In some cases, different values are used, for example, -3 volts for low and +3 volts for high, or -5 volts for low and -0.5 volts for high. If both voltages have the same polarity, the signal is called unipolar; if the voltages have opposite polarity, the signal is called bipolar. Bipolar transistors are semiconductor devices that can be used for amplification.

Qubits, or quantum bits, defy the binary logic or polarity of normal bits. Qubits can exist in a state of superposition or the ability to be in multiple states at the same time.

Polarity in biology

In biology, polarity describes asymmetry. Living organisms often develop with different front, or anterior, and back, or posterior, characteristics. For instance, in human anatomy, the anterior is the chest and posterior is the back. Even simpler creatures like sponges have a distinct front and hind parts. This pattern could be extended to plants too, which have leaves and roots.

Even neurons are polarized; they have a cell body at one end and a synapse at the other. Electrical pulses only flow in one direction along the neuron's axon. In genomics and virology, RNA viruses are classified in part by the genome polarity of the molecules of which they are made.

Polarity in chemistry

The polarity of the atoms is often a primary factor in how different atoms combine to create various substances and form molecules. Examples of polar molecules include ethanol (C2H6O), hydrogen sulfide (H2S), sulfur dioxide (SO2), ammonia (NH3) and hydrochloric acid (HCl).

By contrast, nonpolar molecules do not have a positive or negative charge because their electrons are finely dispersed. Additional examples of nonpolar molecules include carbon dioxide (CO2), fluorine (F2) and hydrogen (H2).

Diagram of a nonpolar molecule -- hydrogen (H2) -- versus a polar molecule -- hydrogen chloride (HCL).
Polarity results from the asymmetrical sharing of valence electrons, or the electrons on a molecule's outer rings. In a hydrogen (H2) molecule, the valence electrons are equally shared. In a hydrogen chloride (HCl) molecule, chlorine is more electronegative and has a stronger affect on hydrogen's valence electron.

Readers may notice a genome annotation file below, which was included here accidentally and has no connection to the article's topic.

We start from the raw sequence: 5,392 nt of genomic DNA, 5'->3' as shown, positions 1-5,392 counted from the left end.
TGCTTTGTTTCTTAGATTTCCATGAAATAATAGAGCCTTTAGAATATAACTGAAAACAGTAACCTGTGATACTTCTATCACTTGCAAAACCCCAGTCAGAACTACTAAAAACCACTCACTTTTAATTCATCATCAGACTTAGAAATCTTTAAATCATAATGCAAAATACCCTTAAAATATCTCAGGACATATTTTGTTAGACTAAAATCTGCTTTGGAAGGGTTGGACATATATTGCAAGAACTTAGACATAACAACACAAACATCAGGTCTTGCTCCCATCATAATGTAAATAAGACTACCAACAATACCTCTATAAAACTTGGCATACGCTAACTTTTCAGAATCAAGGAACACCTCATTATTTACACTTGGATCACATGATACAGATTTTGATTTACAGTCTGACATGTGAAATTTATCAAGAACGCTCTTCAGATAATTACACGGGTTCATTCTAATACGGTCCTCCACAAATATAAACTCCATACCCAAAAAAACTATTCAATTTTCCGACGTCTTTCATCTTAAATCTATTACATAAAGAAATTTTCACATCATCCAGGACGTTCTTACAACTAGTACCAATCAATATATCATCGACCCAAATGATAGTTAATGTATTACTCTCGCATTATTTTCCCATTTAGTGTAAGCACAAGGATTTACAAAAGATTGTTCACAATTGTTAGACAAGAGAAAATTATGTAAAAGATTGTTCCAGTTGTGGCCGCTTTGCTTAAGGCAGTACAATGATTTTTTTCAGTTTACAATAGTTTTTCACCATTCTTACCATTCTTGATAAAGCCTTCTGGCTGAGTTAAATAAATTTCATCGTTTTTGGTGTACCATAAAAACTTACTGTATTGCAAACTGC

Nonpolar and polar molecules don't combine. For example, oil is a nonpolar chemical substance and water is polar. These properties are why oil and water don't mix.

Polarity plays a role in other physical properties, such as surface tension, solubility, and melting and boiling points. A liquid boils when it is heated and kinetic energy between the molecules increases to the point where the intermolecular bonds break. When water molecules are boiled it takes on a gaseous state as water vapor or steam because the hydrogen bonds between the molecules break.

The polarity of molecules determines the force of attraction between them in their liquid state. The greater the polarity, the higher a molecule's boiling point is in its liquid state. Dipole moment is a term used to describe the overall polarity of a molecule. Hydrogen chemical bonds have abnormally strong polar bonds, which explains why water boils at 100 degrees Celsius, whereas similar molecules boil at lower temperatures.

Water's large dipole moment makes it a polar solvent. In polar solvents, the bonded atoms have different electronegativity, which is the tendency of atoms to attract electrons.

Polarity can be used to describe the on or off states of bits in computing. Quantum bits subvert this paradigm. Learn about this and the basics of quantum computing to understand how this works.

This was last updated in October 2022